By Keith Barry Email Author / Wired Magazine
The Saudi government is building a $1.8 billion monorail to ferry pilgrims among the holy sites of Mecca, Mina, Arafat and Muzdalifah. Once complete, the Saudis estimate 53,000 buses will disappear from the cityâ€™s crowded roads, promising a safer, more comfortable pilgrimage.
The monorail will be built over the next four years, with the first segment â€” roughly 35 percent of the project, by one estimate â€” opening in time for this yearâ€™s Hajj between November 25 and 29. Hajj, the annual pilgrimage to Mecca that all Muslims must complete if they have the means and ability to do so, is the fifth Pillar of Islam and as such attracts a staggering number of pilgrims.
Controlled access to the monorail is intended to avoid accidents such as the tragedy at Mina in 2006, when more than 350 people died in a stampede after two busloads of pilgrims disembarked at the entrance to the Jamarat Bridge holy site. Trains on four elevated tracks will carry as many as 20,000 pilgrims an hour in an orderly fashion, with parking available at all stops.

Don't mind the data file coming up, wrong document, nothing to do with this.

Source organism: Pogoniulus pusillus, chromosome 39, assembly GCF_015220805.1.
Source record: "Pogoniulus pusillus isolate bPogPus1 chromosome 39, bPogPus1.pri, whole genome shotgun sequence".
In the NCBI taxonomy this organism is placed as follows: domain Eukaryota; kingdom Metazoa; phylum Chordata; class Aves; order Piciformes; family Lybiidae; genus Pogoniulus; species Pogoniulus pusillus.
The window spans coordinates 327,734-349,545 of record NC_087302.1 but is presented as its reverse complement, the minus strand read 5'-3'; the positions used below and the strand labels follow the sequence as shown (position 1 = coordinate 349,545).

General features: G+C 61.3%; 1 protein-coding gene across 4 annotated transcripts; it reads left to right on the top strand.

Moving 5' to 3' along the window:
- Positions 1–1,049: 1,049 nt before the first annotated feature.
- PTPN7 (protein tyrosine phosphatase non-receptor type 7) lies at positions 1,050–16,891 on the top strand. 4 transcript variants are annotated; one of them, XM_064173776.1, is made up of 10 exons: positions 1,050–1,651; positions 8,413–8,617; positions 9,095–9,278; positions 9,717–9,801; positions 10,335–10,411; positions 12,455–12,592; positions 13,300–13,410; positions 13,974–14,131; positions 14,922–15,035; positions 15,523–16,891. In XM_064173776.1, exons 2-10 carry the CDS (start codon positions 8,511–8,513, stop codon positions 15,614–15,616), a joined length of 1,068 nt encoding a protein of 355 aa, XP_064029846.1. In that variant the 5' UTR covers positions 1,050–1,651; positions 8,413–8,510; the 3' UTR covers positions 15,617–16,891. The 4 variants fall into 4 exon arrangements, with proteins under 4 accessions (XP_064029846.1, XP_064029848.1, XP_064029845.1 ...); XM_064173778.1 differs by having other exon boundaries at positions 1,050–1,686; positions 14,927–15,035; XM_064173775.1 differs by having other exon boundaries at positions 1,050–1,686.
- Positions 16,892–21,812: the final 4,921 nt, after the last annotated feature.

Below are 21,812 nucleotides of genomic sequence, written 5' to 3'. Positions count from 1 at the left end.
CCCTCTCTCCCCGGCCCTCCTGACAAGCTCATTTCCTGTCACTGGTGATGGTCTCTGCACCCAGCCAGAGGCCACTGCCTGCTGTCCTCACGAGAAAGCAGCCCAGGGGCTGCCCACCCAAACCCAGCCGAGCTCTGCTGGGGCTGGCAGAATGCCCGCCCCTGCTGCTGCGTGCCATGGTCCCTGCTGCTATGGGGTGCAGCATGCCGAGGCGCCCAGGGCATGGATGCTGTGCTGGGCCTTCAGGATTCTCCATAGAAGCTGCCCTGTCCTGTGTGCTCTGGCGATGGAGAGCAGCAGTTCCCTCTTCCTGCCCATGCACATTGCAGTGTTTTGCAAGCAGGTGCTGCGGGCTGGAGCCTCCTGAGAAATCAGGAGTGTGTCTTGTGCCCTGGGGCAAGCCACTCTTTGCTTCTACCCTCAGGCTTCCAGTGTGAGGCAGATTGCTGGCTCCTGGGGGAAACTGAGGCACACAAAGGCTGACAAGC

The monorail appears to be a good way of controlling human and vehicular traffic to holy sites. The author of the Mujahideen Ryder blog says the monorail is a â€œpretty cool idea to make Hajj safer and efficient. I canâ€™t wait to see it.â€
According to Straits Times, the Chinese Railway Corp. is building the monorail. It is one of two rail projects the Chinese are building in Saudi Arabia â€” the other being China Railway Engineeringâ€™s 275-mile high-speed rail system linking Mecca and Medina through Jeddah. Chinaâ€™s involvement in both projects reportedly was clinched during Chinese Prime Minister Hu Jintaoâ€™s visit to Saudi Arabia in February, during which representatives of Chinese Railway Corp. met with Saudi Prince Miteb bin Abdulaziz, chairman of the commission for developing the holy cities of Mecca and Medina.
Should the project succeed, it certainly will see a lot of use. Hajj is the worldâ€™s largest pilgrimage, and the number of foreign pilgrims nearly doubled between 2000 and 2008, when more than two million pilgrims reportedly attended.